In order to achieve the aims that have just been outlined, a code needed to meet with several basic requirements: First, it had to be complete and comprehensive; in other words, it should neither contain gaps nor have to be supplemented by other sources of law. As Bentham famously put it: ‘Whatever is not in the code of laws, ought not to be the law.’ Secondly, if the citizen was expected to live according to its rules, the code needed to be written in a clear and simple language, a language that must not be Latin, but the language of the people. This was one of the factors that was to link codification to the ideas of the modern nation state and national identity. Thirdly, if the citizen was expected to have knowledge of its rules, the code needed to be published. This requirement gave origin to the practice of official promulgation of laws and found its expression also in the explicit adoption of the ancient maxim error iuris nocet in some early codifications.

3. The worldwide codification movement

The method of codifying the law has not been limited to private law, but has also been successfully applied to other areas, such as commercial law (Code unique), criminal law and procedural law. The following overview focuses on the emergence of the national civil codes which, however, frequently went hand in hand with the codification of other fields of the law.

a) The codification movement in Europe

The beginning of the age of codification was marked by the Allgemeines Landrecht für die Preußischen Staaten (1794), the French Code civil (1804) and the Austrian Allgemeines Bürgerliches Gesetzbuch (ABGB) (1811). Each of these codes was strongly linked with the natural law idea of putting the entire law into systematic and exhaustive order in pursuance of a comprehensive plan for society.

However, after the end of Napoleon’s reign the codification movement suffered a setback. In Germany the opposing viewpoints came to the fore in the famous codification dispute between Anton FJ Thibaut and Friedrich Carl von Savigny. While Thibaut passionately argued in favour of a common civil code for the German states, praising the advantages of unification and simplification of the law, Savigny fervently opposed this idea in his famous programmatic piece entitled Vom Beruf unserer Zeit für Gesetzgebung und Rechtswissenschaft (1814). He regarded codification as an arbitrary and inorganic interference with the historical character of the law. Savigny did not regard legal unification as undesirable, but it had to be achieved on the basis of an ‘organically progressive legal science’. However, the rise of the historical school of law was not the only factor slowing down the codification movement. The main reasons were of a political nature: Germany, Switzerland and Italy were still lacking national unity, and the forces of the Restoration that had returned to power regarded the idea of codification as an attempt to undermine their authority.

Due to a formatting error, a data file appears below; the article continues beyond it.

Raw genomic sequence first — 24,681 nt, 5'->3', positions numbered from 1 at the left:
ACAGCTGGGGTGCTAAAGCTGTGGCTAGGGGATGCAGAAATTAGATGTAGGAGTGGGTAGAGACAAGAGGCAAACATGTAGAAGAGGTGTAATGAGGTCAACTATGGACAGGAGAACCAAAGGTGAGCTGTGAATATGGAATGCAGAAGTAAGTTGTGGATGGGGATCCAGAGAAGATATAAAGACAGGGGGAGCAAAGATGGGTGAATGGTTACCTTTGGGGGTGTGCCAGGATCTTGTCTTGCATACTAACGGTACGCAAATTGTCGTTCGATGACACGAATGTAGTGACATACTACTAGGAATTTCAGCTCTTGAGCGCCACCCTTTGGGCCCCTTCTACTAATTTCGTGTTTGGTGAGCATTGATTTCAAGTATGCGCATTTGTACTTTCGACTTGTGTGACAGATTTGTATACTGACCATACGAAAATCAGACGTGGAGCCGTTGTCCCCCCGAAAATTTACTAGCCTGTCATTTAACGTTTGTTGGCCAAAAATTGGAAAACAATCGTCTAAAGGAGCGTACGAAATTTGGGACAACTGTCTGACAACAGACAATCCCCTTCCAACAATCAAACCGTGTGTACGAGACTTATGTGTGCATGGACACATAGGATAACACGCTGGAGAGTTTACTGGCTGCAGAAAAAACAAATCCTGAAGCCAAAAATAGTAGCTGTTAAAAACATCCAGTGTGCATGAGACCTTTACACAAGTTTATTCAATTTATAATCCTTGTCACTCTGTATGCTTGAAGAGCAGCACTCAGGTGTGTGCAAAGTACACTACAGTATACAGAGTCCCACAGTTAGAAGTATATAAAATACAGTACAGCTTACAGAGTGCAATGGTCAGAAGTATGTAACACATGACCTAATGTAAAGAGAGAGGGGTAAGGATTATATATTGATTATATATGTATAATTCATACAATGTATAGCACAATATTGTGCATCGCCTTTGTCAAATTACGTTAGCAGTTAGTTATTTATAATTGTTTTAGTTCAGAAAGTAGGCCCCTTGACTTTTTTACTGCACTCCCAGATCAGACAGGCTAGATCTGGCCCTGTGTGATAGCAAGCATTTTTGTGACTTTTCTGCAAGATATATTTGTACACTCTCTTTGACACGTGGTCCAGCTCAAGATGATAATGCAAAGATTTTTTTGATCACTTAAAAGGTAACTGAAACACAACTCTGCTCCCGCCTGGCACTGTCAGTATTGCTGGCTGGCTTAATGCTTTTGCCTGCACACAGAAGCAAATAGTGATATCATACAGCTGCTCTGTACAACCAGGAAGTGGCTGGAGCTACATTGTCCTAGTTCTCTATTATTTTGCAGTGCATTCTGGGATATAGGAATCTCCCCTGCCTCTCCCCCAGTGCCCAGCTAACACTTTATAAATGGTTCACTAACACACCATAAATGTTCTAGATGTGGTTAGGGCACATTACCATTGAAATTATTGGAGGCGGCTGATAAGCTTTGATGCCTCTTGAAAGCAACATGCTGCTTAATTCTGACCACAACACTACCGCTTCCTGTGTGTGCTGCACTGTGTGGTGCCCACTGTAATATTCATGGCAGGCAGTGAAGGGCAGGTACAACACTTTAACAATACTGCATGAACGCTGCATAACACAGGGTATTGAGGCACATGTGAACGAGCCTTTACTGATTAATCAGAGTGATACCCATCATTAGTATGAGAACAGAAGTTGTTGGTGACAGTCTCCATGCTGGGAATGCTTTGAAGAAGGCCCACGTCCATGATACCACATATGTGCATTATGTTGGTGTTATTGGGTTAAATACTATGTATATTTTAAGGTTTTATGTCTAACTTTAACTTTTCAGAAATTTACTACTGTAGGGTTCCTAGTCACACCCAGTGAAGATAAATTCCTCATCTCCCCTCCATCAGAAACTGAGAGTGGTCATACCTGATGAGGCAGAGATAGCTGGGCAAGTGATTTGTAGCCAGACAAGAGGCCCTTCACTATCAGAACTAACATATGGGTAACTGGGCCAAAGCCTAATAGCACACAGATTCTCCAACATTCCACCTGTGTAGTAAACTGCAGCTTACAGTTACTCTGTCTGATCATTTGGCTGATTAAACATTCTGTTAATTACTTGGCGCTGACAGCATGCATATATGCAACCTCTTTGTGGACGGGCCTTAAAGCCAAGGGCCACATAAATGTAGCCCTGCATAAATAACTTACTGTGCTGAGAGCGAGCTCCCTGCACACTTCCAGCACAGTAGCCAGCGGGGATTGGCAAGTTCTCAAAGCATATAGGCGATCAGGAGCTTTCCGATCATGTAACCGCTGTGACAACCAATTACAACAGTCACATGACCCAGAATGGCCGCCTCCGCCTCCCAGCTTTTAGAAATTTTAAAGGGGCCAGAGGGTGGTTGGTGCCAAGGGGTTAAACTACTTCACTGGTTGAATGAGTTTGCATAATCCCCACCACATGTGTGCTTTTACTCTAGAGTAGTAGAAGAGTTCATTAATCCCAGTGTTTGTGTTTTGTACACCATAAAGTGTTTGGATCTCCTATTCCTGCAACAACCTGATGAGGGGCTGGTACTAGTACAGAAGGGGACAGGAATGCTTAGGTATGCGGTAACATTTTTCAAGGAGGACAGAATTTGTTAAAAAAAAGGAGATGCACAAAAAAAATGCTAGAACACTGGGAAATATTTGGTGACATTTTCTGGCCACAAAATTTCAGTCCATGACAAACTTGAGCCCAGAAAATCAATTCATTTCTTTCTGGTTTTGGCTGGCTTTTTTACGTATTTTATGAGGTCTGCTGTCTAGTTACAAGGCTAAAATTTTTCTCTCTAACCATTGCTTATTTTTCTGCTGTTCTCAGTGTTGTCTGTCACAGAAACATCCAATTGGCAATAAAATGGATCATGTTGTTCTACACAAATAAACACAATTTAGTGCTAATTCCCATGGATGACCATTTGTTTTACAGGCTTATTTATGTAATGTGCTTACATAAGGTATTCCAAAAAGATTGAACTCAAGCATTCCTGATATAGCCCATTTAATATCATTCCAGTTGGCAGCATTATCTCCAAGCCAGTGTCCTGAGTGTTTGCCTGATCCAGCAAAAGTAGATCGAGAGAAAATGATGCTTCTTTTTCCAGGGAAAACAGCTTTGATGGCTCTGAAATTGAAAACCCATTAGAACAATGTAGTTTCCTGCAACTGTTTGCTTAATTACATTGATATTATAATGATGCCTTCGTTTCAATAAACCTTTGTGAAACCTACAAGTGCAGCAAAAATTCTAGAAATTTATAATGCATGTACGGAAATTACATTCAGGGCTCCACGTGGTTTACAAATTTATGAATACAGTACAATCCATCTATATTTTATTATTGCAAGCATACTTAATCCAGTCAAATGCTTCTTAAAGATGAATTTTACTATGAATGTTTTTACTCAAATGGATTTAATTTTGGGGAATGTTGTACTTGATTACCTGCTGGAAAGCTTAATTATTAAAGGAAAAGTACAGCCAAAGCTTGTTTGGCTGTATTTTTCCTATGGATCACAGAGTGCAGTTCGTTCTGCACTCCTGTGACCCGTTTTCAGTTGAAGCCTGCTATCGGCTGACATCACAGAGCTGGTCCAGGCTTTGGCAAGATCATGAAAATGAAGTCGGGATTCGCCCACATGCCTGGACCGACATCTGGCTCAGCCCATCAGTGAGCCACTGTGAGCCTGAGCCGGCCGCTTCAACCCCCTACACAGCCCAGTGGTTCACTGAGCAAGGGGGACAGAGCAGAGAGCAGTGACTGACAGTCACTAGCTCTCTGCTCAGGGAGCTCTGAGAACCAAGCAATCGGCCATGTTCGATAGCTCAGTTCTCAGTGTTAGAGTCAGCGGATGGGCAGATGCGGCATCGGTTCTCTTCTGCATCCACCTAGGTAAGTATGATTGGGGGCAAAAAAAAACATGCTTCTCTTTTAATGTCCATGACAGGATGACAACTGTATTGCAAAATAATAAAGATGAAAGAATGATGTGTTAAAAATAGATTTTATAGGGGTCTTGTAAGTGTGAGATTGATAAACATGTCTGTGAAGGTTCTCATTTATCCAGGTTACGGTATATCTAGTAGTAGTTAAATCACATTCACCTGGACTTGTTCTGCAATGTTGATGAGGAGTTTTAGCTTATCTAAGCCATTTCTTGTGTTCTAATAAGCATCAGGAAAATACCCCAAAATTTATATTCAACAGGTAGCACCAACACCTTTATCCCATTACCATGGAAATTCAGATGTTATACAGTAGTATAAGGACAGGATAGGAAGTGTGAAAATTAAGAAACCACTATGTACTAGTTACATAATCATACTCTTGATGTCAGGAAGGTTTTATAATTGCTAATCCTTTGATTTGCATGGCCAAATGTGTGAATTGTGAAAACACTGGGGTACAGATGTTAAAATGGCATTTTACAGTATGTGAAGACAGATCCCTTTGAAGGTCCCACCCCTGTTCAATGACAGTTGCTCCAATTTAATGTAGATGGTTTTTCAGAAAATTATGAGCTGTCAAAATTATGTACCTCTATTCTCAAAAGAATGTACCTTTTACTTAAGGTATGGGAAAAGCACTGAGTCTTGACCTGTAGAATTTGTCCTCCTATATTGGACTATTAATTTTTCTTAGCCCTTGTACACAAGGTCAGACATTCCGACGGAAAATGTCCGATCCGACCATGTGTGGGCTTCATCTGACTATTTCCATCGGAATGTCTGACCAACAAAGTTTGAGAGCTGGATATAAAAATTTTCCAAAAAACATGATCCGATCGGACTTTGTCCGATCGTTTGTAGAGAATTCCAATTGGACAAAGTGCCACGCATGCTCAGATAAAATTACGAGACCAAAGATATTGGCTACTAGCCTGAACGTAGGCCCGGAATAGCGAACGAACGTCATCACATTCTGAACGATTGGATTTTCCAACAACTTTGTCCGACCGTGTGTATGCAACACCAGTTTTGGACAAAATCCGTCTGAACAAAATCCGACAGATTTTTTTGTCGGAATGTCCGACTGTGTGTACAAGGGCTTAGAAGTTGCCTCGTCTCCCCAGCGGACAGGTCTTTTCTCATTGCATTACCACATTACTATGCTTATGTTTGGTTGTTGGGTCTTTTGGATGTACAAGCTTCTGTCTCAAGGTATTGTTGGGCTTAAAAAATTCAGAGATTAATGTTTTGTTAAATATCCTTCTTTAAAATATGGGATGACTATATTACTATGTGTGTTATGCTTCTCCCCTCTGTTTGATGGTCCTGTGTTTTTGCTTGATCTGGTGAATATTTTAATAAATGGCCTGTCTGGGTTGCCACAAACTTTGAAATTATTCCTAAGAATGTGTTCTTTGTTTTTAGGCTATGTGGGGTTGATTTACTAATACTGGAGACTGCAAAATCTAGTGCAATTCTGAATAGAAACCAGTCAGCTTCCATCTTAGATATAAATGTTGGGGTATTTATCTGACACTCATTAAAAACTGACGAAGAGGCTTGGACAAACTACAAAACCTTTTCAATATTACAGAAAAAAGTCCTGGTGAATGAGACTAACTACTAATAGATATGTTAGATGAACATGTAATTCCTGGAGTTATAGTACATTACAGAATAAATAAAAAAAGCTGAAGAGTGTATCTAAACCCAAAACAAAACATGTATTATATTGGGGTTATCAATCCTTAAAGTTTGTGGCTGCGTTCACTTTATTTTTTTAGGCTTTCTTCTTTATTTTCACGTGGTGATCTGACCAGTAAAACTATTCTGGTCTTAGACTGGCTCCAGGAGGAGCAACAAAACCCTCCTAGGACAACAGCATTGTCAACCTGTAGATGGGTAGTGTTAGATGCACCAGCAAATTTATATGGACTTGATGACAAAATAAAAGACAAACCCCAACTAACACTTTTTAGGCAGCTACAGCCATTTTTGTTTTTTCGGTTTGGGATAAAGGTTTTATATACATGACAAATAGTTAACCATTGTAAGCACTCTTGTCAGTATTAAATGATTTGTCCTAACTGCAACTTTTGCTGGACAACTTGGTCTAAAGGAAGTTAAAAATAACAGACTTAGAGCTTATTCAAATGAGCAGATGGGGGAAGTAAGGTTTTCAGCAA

For these reasons, it was only in the second half of the 19th century that a second major wave of codification set in. The most important codes from this period were intimately linked to the formation of new nation-states and aimed particularly at the attainment of legal unity. While Italy had managed to adopt its first Codice civile already in 1865, Germany and Switzerland, for lack of legal competence on a federal level, were forced to proceed in various steps: a nationwide unification of the law was first carried out in specific, though practically important, areas (Allgemeines Deutsches Handelsgesetzbuch (ADHGB, 1861)); Swiss Code of Obligations (OR) (1883)), with a number of civil codes being adopted on a regional level. Finally, the Bürgerliches Gesetzbuch (BGB, 1896) and the Swiss Civil Code (ZGB) (1907) brought the long desired national civil codes. As both had been thoroughly prepared by scholarly research, they could claim to be the maturest products of their kind and, henceforth, compete with the Code civil for worldwide recognition and reception. The Swiss model left its mark especially on the Turkish Civil Code and the Turkish Code of Obligations (1926), while the BGB strongly influenced, inter alia, the Greek Civil Code (1940).